WHY I WROTE THE BOOK
My late husband David Ransom and I collected Middle Eastern silver jewelry throughout our twenty years as a Foreign Service tandem couple in Arab countries. After my retirement in 2001, I began to organize and document our collection. I did lectures, exhibits and finally participated in a seminar on Yemeni culture at the Freer Sackler Gallery in 2003. There I gave my first lecture featuring only Yemeni traditional jewelry. I showed wonderful photos, but made it clear that I had done little research. No one had talked to the silversmiths and the women who wore the pieces. I was uniquely qualified to do the research, for I owned many examples and I speak Arabic.
When my beloved husband died suddenly three months after the seminar, I reached out for something to distract me from my grief. I applied for a grant to do research in Yemen. I made a return visit in the spring of 2004 to Yemen and when I returned got news that I had won a grant. I began research that fall. The rest is history.
The book has been very successful. It came out in late June 2014 and as of January 2015 it had sold 1500 copies. AUC Press will publish my book in paperback and I hope to get it translated into Arabic. I am preparing a second volume focusing on Yemeni silversmiths.
With the help of American Institute for Yemeni Studies research grants, Marjorie Ransom spent a year in Yemen in the 2004-9 period studying jewelry and costumes. She wrote a book on her findings, Silver Treasures from the Land of Sheba: Yemeni Regional Jewelry, and plans a second volume on silversmiths.
Ms. Ransom lived twice as a U.S. diplomat in Yemen in a thirty-year career that took her also to Jordan, Saudi Arabia, Lebanon, the United Arab Emirates, Syria, and Egypt. She and David Ransom, her late husband, were the first Arabic-speaking tandem couple in the Foreign Service. Over the course of their career, they assembled a collection of more than 2000 pieces of Middle Eastern silver jewelry.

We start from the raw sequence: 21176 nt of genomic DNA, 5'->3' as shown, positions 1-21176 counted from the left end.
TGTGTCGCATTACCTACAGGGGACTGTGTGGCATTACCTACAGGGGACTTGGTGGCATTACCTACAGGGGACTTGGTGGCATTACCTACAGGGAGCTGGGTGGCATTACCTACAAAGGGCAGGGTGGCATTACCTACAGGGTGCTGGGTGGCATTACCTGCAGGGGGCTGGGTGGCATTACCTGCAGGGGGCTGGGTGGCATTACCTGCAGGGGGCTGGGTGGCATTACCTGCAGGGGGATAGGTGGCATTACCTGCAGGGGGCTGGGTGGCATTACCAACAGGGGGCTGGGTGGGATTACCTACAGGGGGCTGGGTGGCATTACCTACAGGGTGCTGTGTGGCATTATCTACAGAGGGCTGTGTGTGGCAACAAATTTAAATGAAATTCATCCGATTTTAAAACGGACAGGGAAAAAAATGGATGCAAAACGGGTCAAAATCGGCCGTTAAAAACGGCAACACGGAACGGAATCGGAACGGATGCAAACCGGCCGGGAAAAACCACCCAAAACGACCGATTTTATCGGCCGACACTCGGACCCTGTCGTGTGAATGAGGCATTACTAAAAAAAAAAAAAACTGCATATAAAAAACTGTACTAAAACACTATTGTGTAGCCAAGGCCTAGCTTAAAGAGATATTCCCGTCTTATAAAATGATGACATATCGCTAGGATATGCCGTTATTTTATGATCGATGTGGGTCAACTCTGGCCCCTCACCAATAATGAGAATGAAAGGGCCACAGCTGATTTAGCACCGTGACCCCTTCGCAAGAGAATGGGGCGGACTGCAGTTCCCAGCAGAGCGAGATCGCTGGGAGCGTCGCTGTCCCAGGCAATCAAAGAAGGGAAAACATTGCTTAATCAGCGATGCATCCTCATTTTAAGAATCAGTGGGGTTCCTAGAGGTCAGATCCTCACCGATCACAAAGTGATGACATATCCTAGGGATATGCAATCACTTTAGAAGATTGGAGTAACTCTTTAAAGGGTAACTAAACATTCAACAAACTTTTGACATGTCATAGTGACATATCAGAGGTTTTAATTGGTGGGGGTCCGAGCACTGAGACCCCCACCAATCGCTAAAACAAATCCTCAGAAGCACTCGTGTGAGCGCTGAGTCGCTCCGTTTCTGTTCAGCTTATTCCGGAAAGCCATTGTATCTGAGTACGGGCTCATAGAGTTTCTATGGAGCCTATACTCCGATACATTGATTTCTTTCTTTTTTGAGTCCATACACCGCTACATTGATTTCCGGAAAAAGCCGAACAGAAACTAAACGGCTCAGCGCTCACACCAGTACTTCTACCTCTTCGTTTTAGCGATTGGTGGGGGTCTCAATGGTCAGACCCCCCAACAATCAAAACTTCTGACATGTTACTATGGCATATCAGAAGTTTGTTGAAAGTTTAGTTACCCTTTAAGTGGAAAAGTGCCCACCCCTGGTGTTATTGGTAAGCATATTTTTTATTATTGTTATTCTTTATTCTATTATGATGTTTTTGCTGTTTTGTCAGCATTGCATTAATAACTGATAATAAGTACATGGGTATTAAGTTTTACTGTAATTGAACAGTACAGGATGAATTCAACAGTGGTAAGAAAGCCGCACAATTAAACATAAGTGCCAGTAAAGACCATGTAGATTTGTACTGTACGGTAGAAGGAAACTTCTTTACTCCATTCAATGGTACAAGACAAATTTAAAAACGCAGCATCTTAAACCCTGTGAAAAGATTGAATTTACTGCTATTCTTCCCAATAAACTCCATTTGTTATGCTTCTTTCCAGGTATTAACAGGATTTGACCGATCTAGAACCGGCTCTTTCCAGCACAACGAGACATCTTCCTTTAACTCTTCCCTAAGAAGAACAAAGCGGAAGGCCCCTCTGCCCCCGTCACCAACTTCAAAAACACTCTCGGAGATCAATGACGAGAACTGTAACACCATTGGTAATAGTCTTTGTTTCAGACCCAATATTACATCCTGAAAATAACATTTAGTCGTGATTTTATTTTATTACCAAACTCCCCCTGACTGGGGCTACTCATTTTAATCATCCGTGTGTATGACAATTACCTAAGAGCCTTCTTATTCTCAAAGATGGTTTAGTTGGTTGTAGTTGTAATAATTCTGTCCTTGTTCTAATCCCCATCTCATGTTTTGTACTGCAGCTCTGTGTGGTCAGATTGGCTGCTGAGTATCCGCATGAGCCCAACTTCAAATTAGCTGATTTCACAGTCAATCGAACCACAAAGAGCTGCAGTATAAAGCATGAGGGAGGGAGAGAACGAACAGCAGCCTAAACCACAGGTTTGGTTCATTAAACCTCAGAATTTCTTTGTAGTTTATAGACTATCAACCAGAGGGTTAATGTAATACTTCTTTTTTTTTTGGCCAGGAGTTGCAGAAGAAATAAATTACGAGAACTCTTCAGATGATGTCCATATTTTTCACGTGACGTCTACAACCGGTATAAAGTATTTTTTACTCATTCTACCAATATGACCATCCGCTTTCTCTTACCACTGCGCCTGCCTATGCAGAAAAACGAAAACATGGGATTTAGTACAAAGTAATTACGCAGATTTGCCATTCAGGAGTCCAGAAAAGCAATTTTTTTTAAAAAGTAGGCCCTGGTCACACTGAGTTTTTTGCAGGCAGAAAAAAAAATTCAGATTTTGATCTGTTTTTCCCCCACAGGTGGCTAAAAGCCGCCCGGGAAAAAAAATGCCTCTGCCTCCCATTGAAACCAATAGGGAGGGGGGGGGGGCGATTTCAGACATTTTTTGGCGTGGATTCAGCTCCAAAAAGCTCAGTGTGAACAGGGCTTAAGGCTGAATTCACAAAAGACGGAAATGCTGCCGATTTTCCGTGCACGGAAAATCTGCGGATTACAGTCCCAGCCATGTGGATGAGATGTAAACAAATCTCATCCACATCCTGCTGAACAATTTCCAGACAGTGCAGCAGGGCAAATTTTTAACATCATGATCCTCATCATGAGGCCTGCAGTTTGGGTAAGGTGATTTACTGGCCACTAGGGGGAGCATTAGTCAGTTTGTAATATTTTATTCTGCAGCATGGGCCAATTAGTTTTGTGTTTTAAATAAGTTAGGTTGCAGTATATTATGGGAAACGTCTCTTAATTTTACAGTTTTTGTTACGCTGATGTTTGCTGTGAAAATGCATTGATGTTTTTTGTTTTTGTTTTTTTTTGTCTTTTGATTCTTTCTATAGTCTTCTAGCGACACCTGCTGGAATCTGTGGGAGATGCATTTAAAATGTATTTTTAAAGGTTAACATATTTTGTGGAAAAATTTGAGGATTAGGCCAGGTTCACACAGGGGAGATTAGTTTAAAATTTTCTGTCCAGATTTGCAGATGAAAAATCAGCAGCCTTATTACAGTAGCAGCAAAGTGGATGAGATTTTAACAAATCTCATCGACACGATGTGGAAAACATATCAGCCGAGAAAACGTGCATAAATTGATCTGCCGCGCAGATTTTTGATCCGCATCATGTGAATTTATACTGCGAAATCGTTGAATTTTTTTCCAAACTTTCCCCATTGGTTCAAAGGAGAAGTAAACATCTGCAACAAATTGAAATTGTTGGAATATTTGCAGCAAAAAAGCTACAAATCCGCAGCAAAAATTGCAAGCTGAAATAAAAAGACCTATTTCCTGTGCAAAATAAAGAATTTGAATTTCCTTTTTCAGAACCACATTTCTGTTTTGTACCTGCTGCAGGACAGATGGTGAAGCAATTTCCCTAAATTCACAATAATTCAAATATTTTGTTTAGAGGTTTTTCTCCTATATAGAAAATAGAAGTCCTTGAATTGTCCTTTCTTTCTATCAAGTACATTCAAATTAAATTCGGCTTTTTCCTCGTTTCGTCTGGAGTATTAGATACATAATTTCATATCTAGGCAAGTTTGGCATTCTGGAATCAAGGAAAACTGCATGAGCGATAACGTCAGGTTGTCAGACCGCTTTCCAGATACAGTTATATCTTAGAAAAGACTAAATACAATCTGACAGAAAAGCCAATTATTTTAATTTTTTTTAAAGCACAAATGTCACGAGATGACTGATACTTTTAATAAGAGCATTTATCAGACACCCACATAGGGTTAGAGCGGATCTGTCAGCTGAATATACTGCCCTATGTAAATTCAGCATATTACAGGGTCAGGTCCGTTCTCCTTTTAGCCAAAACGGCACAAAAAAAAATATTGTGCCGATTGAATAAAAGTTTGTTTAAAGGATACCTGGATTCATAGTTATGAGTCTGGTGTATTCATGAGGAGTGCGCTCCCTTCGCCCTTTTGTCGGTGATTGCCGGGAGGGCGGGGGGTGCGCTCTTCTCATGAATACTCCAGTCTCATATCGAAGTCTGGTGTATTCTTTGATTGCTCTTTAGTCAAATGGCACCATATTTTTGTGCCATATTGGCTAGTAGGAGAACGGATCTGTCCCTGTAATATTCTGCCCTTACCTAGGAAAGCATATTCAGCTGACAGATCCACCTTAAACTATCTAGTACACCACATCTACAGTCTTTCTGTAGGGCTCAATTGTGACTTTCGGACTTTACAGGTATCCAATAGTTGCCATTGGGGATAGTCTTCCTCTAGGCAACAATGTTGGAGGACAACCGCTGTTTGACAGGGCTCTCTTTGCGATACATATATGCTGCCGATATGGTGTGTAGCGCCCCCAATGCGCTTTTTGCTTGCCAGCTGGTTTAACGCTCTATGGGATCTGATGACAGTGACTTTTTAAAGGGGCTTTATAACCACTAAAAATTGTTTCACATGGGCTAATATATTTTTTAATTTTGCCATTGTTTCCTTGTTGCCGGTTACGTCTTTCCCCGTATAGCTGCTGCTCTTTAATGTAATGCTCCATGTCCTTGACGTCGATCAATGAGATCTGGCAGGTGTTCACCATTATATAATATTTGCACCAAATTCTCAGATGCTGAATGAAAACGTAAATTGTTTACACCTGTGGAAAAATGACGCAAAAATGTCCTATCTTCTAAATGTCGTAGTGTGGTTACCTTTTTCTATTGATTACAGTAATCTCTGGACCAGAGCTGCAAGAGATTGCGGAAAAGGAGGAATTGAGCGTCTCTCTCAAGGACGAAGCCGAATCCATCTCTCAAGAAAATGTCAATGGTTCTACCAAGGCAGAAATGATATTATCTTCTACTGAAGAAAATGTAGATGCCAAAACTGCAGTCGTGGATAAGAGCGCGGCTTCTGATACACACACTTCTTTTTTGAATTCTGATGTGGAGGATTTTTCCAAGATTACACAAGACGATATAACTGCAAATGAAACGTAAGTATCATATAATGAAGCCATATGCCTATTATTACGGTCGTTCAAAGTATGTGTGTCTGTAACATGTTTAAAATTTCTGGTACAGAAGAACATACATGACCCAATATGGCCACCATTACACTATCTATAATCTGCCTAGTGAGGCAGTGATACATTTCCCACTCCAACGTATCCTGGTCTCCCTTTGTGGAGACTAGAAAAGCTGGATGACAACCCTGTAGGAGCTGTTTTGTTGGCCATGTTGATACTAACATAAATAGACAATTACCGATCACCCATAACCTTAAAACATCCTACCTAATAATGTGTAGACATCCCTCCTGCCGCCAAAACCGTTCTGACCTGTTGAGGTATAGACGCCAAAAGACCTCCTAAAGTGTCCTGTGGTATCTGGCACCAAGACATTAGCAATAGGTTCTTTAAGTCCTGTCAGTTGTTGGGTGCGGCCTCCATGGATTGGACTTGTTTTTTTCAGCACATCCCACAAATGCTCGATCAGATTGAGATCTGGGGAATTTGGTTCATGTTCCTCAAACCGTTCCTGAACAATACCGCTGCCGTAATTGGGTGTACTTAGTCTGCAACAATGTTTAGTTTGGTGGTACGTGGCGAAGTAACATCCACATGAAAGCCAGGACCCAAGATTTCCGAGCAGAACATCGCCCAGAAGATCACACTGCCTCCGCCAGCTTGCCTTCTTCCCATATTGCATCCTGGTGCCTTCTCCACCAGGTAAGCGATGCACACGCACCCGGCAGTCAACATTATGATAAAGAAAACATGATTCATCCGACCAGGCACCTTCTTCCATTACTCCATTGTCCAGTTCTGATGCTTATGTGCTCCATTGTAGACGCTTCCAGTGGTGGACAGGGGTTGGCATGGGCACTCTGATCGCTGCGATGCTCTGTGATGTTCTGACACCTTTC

Ms Ransom has lectured widely in the US about the traditional jewelry of the Middle East and spoke about Yemeni silver jewelry at the Freer Gallery Symposium on the Cultural Heritage of Yemen in 2003. In fact, the idea of researching Yemeni jewelry came out of that seminar.
Marjorie Ransom wrote articles: "Research in Yemen" for Yemen Update, the journal of the American Institute for Yemen Studies, in 2005; "Silver Working in Yemen before and after the Jewish Exodus in the late 1940s" for TEMA, a Journal for Judeo-Yemenite Studies, in 2007; "The Laazim, an essential piece of wedding jewelry," for the acquisition catalogue of the Musée du Quai Branly in Paris in 2008; "Yemeni Traditional Silver Jewelry, Will It Survive?" for Thakerah, the online journal of Daw al-Mawruth, an ethnographic museum in Sana'a, Yemen, in 2009; “Middle Eastern Jewelry: Vestige of an Earlier Way of Life” for the catalogue for the exhibit, Women in Orient, at the Musee du Quai Branly, in 2010; “Yemeni Traditional Silver Jewelry” for the Wereldmuseum in Rotterdam in 2010; “The Enduring Craft of Yemeni Silver” for the January/February 2012 issue of Saudi Aramco World, “Silver Speaks” for Durrah Magazine in Bahrain in September, 2012, and “Arabic Silver Jewelry: The Allure of the Traditional” for Ornament, Volume 36 No. 5, pp. 60-65, in 2014.
Ms. Ransom has three daughters and five grandchildren and lives in Washington, DC.